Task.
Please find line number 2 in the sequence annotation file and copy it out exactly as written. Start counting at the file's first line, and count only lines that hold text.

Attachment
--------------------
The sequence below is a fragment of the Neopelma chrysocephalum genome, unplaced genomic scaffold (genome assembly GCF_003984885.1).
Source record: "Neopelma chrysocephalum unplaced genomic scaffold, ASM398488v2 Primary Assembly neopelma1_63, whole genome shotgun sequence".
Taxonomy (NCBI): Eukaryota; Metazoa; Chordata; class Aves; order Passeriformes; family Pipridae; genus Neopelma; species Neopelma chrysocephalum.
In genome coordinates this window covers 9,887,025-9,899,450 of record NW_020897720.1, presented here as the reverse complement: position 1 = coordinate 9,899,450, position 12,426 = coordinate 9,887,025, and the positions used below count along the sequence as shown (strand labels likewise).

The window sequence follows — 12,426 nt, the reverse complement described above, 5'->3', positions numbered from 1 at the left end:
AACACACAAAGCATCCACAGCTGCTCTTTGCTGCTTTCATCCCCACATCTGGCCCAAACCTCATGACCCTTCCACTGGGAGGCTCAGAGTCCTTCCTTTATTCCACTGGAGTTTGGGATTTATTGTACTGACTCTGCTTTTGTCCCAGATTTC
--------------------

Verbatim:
Source record: "Neopelma chrysocephalum unplaced genomic scaffold, ASM398488v2 Primary Assembly neopelma1_63, whole genome shotgun sequence".